questionnaire. Rather, his questionnaire found extreme limitations that contradicted his treatment
notes and the treatment notes of Plaintiff’s other examining physician. Id. at 21-22. As the nonexamining physicians based their opinions largely on Dr. Galvarino’s treatment notes, his
questionnaire fails to provide new evidence that would have changed their opinions. Thus, the
record before the non-examining physicians was certainly not “woefully incomplete.”
Accordingly, the ALJ properly assigned greater weight to the opinions of the non-examining
physicians and appropriately discounted Dr. Galvarino’s opinion. See Gordon v. Schweiker, 725
F.2d 231, 235 (4th Cir. 1984) (“[T]he testimony of a non-examining physician can be relied upon
when it is consistent with the record. Furthermore, if the medical expert testimony from examining
or treating physicians goes both ways, an ALJ’s determination coming down on the side on which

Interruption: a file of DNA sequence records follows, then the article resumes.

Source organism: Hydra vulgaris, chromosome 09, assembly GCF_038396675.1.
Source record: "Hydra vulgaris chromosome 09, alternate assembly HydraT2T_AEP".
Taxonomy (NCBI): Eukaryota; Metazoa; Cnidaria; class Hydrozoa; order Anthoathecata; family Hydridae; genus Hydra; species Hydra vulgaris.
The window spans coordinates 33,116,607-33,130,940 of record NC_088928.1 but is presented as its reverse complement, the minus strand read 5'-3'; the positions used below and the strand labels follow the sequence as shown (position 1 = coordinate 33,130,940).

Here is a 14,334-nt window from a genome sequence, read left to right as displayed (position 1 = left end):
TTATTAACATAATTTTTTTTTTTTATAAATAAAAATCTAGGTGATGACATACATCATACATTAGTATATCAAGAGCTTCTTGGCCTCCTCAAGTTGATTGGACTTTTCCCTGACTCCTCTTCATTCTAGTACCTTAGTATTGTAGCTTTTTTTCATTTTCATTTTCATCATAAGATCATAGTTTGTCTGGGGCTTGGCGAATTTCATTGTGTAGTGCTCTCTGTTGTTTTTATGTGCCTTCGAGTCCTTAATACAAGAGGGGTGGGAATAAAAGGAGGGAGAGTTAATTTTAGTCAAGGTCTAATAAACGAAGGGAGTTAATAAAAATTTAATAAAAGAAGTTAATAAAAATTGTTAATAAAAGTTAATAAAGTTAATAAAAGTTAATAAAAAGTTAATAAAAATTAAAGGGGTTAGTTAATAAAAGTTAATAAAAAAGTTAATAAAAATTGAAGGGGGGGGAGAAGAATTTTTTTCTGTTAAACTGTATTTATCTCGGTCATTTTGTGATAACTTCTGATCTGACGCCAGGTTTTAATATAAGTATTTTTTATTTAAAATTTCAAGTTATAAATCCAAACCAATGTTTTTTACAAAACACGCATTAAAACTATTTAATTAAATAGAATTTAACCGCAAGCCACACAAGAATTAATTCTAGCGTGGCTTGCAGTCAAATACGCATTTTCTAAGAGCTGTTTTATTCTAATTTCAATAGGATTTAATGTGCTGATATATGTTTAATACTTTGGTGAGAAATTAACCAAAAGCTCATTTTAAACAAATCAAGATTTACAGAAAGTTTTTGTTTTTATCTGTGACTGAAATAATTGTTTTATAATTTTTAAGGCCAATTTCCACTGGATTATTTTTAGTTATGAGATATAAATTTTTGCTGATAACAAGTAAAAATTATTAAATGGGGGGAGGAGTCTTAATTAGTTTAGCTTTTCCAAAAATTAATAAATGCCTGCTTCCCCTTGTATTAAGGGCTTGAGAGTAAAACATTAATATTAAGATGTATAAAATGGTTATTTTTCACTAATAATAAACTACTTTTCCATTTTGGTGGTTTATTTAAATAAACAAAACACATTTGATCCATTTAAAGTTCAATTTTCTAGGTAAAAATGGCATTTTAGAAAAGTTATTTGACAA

the non-examining, non-treating physician finds himself should stand.” (citation omitted)). For all
of these reasons, Plaintiff’s first contention fails to direct the Court to a clear error of law under Rule
Next, Plaintiff asseverates the Court erred by failing to hold the ALJ mischaracterized
Plaintiff’s daily activities. This alleged mischaracterization, Plaintiff urges, led to the ALJ’s faulty
conclusion to discount Dr. Galvarino’s opinion. The Court is unpersuaded.
Where, as here, the ALJ cited Plaintiff’s daily activities as one of several reasons to discount
Dr. Galvarino’s opinion, there is no clear error. Plaintiff’s activities of daily living tend to show she
was capable of more than the extreme limitations of which Dr. Galvarino opined, and the ALJ
properly took them into consideration when evaluating Dr. Galvarino’s opinion. Daily activities are
probative, Johnson, 434 F.3d at 658, and the ALJ is to resolve any inconsistencies in the record,